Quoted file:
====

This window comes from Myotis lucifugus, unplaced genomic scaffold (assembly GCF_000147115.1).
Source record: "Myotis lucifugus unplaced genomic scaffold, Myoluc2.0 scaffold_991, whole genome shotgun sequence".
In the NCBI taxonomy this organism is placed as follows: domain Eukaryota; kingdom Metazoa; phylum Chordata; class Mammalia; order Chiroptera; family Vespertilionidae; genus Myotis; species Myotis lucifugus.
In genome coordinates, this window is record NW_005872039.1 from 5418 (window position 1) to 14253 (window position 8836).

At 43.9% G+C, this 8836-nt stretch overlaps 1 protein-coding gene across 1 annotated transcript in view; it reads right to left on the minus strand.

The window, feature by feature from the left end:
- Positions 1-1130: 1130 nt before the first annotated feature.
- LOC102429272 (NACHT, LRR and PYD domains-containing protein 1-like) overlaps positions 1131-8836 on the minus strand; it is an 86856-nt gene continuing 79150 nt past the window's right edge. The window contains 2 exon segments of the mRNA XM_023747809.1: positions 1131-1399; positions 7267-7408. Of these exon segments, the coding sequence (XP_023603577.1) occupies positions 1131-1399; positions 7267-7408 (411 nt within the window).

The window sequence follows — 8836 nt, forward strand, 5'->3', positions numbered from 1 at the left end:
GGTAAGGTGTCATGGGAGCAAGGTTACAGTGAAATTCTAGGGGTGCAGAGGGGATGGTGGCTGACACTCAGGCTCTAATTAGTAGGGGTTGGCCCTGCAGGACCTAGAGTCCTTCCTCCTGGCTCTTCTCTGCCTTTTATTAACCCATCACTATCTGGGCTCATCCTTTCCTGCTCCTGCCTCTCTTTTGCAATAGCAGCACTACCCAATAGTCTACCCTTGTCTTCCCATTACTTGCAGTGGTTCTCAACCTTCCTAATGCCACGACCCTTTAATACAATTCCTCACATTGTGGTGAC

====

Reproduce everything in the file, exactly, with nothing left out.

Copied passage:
This window comes from Myotis lucifugus, unplaced genomic scaffold (assembly GCF_000147115.1).
Source record: "Myotis lucifugus unplaced genomic scaffold, Myoluc2.0 scaffold_991, whole genome shotgun sequence".
In the NCBI taxonomy this organism is placed as follows: domain Eukaryota; kingdom Metazoa; phylum Chordata; class Mammalia; order Chiroptera; family Vespertilionidae; genus Myotis; species Myotis lucifugus.
In genome coordinates, this window is record NW_005872039.1 from 5418 (window position 1) to 14253 (window position 8836).

At 43.9% G+C, this 8836-nt stretch overlaps 1 protein-coding gene across 1 annotated transcript in view; it reads right to left on the minus strand.

The window, feature by feature from the left end:
- Positions 1-1130: 1130 nt before the first annotated feature.
- LOC102429272 (NACHT, LRR and PYD domains-containing protein 1-like) overlaps positions 1131-8836 on the minus strand; it is an 86856-nt gene continuing 79150 nt past the window's right edge. The window contains 2 exon segments of the mRNA XM_023747809.1: positions 1131-1399; positions 7267-7408. Of these exon segments, the coding sequence (XP_023603577.1) occupies positions 1131-1399; positions 7267-7408 (411 nt within the window).

The window sequence follows — 8836 nt, forward strand, 5'->3', positions numbered from 1 at the left end:
GGTAAGGTGTCATGGGAGCAAGGTTACAGTGAAATTCTAGGGGTGCAGAGGGGATGGTGGCTGACACTCAGGCTCTAATTAGTAGGGGTTGGCCCTGCAGGACCTAGAGTCCTTCCTCCTGGCTCTTCTCTGCCTTTTATTAACCCATCACTATCTGGGCTCATCCTTTCCTGCTCCTGCCTCTCTTTTGCAATAGCAGCACTACCCAATAGTCTACCCTTGTCTTCCCATTACTTGCAGTGGTTCTCAACCTTCCTAATGCCACGACCCTTTAATACAATTCCTCACATTGTGGTGAC